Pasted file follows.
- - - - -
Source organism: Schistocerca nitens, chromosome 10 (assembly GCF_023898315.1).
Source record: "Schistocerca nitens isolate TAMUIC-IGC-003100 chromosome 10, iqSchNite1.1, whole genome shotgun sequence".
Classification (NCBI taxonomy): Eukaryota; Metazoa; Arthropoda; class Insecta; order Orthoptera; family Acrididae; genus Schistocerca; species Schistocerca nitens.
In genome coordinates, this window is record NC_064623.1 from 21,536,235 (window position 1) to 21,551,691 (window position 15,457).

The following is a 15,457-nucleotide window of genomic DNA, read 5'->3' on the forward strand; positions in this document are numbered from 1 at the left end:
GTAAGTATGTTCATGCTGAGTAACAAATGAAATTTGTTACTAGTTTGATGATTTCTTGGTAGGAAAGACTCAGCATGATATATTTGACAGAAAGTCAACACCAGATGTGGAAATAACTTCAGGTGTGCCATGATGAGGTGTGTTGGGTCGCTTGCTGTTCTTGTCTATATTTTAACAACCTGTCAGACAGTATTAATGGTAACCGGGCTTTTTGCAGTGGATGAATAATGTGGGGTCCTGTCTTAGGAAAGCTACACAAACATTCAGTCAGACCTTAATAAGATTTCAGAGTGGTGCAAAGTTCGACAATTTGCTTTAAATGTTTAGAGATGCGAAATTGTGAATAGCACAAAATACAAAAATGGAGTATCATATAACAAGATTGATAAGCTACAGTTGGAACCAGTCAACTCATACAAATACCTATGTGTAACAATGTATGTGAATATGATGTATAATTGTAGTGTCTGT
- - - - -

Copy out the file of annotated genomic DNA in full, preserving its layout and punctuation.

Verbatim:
Source organism: Schistocerca nitens, chromosome 10 (assembly GCF_023898315.1).
Source record: "Schistocerca nitens isolate TAMUIC-IGC-003100 chromosome 10, iqSchNite1.1, whole genome shotgun sequence".
Classification (NCBI taxonomy): Eukaryota; Metazoa; Arthropoda; class Insecta; order Orthoptera; family Acrididae; genus Schistocerca; species Schistocerca nitens.
In genome coordinates, this window is record NC_064623.1 from 21,536,235 (window position 1) to 21,551,691 (window position 15,457).

The following is a 15,457-nucleotide window of genomic DNA, read 5'->3' on the forward strand; positions in this document are numbered from 1 at the left end:
GTAAGTATGTTCATGCTGAGTAACAAATGAAATTTGTTACTAGTTTGATGATTTCTTGGTAGGAAAGACTCAGCATGATATATTTGACAGAAAGTCAACACCAGATGTGGAAATAACTTCAGGTGTGCCATGATGAGGTGTGTTGGGTCGCTTGCTGTTCTTGTCTATATTTTAACAACCTGTCAGACAGTATTAATGGTAACCGGGCTTTTTGCAGTGGATGAATAATGTGGGGTCCTGTCTTAGGAAAGCTACACAAACATTCAGTCAGACCTTAATAAGATTTCAGAGTGGTGCAAAGTTCGACAATTTGCTTTAAATGTTTAGAGATGCGAAATTGTGAATAGCACAAAATACAAAAATGGAGTATCATATAACAAGATTGATAAGCTACAGTTGGAACCAGTCAACTCATACAAATACCTATGTGTAACAATGTATGTGAATATGATGTATAATTGTAGTGTCTGT